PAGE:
Marijuana is "Anti-Aging" and "Curative"

KALAMAZOO — Twenty years ago, Julie Falco was diagnosed with multiple sclerosis.

And for years after her diagnosis, she tried 30 different prescription medications to ease the pain and discomfort of the disease, with little to no success.
But in 2004, she tried medical marijuana, and she started to feel better. Her mood improved, as well as her mobility. The pain lessened considerably.
Since 2007, medical marijuana is the only drug she uses.
“I got off everything,” said Falco, 45, of Chicago. “Now I feel better than ever.”
Falco was one of about 50 people who attended the first day of the two-day “Science and Compassionate Care Seminar,” put on by 420 University at the Radisson Plaza Hotel & Suites in downtown Kalamazoo.
The seminar features several workshops on a wide variety of medical marijuana issues, from how to properly cultivate marijuana plants to the therapeutic value of the drug to understanding Michigan’s medical marijuana law.
Video cameras hooked-up to computer equipment broadcasted the seminar around the world in the form of an Internet stream.
One of the first speakers Saturday was Robert J. Melamede, president and chief executive officer of Cannabis Science Inc., associate professor at the University of Colorado at Colorado Springs and nationally recognized expert on the science of marijuana.
Melamede said that the human brain contains what’s called the endocannabinoid system, a series of receptors that are involved with a variety of physiological processes ranging from memory to mood to appetite, among several others.
“It’s like a thermostat that regulates the body,” he said.
And it’s also a system that can be heightened by the use of marijuana, he said, which he called “an essential nutrient” that provides anti-aging properties by “smoothing out” free radicals in the body, which contribute to a host of diseases.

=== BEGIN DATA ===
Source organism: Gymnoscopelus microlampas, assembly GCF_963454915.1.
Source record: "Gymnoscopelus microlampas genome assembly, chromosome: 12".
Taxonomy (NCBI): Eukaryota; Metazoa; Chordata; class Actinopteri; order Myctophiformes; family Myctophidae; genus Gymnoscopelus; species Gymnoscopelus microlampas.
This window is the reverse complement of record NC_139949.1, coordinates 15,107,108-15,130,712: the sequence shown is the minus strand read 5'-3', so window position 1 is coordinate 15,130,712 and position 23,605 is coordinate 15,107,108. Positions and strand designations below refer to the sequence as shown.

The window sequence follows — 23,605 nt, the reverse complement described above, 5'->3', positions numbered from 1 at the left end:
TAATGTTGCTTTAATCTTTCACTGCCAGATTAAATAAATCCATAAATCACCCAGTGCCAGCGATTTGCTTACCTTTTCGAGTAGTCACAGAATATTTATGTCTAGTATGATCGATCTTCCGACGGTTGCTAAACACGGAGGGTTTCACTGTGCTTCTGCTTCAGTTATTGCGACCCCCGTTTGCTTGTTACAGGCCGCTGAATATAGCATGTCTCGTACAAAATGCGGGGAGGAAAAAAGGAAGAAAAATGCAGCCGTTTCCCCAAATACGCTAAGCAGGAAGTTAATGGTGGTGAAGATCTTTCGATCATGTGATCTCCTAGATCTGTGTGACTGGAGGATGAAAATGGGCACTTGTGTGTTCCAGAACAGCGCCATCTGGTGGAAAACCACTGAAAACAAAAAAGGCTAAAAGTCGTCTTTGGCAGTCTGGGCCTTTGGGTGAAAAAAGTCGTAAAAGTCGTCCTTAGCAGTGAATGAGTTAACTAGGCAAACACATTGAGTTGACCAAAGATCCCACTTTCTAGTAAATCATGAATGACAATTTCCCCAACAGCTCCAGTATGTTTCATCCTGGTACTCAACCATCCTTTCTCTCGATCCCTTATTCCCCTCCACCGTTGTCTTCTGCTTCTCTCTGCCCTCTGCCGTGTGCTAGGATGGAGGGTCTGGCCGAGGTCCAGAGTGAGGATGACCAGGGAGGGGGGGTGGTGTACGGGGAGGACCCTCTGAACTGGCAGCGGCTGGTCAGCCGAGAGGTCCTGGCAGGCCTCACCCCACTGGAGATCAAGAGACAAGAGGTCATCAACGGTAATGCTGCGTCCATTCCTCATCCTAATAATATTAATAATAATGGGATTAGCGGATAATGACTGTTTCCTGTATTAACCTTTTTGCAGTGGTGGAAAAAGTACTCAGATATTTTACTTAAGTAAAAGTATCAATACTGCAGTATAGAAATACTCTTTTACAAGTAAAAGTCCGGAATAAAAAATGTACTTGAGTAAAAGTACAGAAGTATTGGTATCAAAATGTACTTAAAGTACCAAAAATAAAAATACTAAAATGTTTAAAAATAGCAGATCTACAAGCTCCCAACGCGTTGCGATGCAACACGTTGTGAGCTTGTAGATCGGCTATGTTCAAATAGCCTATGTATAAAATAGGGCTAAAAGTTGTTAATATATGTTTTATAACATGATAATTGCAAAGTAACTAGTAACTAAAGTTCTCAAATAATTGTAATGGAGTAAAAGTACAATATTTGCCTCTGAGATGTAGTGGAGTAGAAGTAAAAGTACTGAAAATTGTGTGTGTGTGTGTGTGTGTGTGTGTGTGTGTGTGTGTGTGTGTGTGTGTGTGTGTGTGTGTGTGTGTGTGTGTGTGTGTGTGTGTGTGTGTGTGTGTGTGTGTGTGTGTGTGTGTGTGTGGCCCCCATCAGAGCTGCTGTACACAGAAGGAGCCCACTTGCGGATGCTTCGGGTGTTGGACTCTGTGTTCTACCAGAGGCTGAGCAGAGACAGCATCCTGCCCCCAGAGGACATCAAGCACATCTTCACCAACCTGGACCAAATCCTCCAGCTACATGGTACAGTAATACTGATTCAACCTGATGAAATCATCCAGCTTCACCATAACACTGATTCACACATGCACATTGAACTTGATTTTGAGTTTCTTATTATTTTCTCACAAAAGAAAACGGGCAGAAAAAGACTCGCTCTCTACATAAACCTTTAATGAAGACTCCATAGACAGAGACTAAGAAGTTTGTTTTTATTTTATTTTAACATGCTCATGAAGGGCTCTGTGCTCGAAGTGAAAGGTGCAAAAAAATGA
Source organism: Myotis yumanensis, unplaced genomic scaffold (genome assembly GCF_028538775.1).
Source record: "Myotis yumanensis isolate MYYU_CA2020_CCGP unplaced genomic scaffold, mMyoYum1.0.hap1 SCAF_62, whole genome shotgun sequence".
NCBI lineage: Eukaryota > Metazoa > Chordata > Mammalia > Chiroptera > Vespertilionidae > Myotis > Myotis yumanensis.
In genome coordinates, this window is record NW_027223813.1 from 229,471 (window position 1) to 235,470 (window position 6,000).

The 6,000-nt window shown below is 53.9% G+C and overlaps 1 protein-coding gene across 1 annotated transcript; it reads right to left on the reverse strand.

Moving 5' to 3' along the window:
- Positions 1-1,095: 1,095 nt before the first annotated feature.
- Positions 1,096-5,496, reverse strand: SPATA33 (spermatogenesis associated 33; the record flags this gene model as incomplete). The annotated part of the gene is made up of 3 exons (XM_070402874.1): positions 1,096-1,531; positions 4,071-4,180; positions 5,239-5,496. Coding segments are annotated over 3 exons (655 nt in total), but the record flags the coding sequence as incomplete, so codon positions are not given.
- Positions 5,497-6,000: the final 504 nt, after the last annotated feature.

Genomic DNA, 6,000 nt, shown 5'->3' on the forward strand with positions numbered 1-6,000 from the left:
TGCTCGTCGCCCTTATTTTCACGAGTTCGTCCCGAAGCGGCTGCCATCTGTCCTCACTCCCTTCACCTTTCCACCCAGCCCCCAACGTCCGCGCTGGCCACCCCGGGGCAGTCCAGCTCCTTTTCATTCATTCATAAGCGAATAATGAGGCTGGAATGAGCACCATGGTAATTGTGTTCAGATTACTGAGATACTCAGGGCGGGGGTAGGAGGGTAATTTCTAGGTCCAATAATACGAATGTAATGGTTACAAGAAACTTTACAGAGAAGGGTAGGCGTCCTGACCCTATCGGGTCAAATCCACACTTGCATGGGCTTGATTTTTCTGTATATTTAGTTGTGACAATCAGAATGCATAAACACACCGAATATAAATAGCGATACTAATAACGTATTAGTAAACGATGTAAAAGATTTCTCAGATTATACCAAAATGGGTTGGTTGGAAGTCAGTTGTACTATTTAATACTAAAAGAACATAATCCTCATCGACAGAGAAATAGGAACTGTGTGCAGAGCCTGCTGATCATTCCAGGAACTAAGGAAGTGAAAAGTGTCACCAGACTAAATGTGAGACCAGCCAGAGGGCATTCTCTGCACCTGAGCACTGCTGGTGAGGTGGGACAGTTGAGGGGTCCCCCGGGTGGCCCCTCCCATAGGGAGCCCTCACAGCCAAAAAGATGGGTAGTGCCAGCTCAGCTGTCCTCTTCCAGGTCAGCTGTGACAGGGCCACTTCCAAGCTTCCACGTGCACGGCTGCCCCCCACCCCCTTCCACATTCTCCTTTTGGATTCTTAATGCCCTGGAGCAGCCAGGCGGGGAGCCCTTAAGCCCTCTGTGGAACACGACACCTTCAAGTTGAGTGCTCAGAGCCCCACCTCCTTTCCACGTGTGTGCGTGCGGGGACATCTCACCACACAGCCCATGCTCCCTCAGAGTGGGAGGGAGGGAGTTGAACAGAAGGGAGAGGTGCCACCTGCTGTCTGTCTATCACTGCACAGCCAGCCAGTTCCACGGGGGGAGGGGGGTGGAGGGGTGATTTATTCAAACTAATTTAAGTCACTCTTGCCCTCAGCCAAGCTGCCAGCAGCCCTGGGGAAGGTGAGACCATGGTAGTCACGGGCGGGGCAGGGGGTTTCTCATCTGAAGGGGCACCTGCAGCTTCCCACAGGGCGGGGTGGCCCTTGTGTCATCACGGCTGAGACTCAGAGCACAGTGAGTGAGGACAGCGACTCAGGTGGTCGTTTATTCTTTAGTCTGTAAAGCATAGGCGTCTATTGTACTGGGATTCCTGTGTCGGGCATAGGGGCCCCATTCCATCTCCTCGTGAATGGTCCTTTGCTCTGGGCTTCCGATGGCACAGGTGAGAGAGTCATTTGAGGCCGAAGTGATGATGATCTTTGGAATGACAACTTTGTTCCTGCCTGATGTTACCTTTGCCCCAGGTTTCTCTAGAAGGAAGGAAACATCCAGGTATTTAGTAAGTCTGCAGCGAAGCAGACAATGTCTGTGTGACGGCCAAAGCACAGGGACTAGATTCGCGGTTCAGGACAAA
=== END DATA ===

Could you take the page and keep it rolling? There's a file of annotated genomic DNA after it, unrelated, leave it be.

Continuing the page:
Apart from the therapeutic use of marijuana by those like Falco, or others with a wasting disease, cancer or AIDS, Melamede touted the use of marijuana — “a puff or two a day” — by healthy people as a way to live a longer, more healthful life.
Marijuana — and more specifically the cannabinoids in it — staves off inflammation, delays the onset of auto-immune diseases, inhibits the formation of Alzheimer’s disease and can help treat or even cure some types of cancer, he said.
“Cannabinoids have curative or at least palliative properties,” Melamede said. “It should be the first line of treatment.”
But even though Michigan and several other states have medical marijuana laws that enable those who qualify to possess and use the drug to treat a host of illnesses, the drug is still illegal.
And for Melamede, that’s not just a problem, it’s negligent considering the myriad positive properties of the drug, he said.
“The fact that we have an anti-aging drug that kills cancer is proof of their (the government’s) incompetence” in terms of marijuana still being illegal, he said.
This weekend’s seminar is the first for 420 University, said Michelle Martin, vice president for development for the university. It is planning seminars in Chicago and cities in Wisconsin in coming months, spreading its message of the benefits of marijuana.
And the group believes it can make an impact.
“It gives people more confidence that marijuana is useful as they speak to people who have been in the industry for a long time,” Martin said. “We’re starting to build a platform for a discussion of the issues.”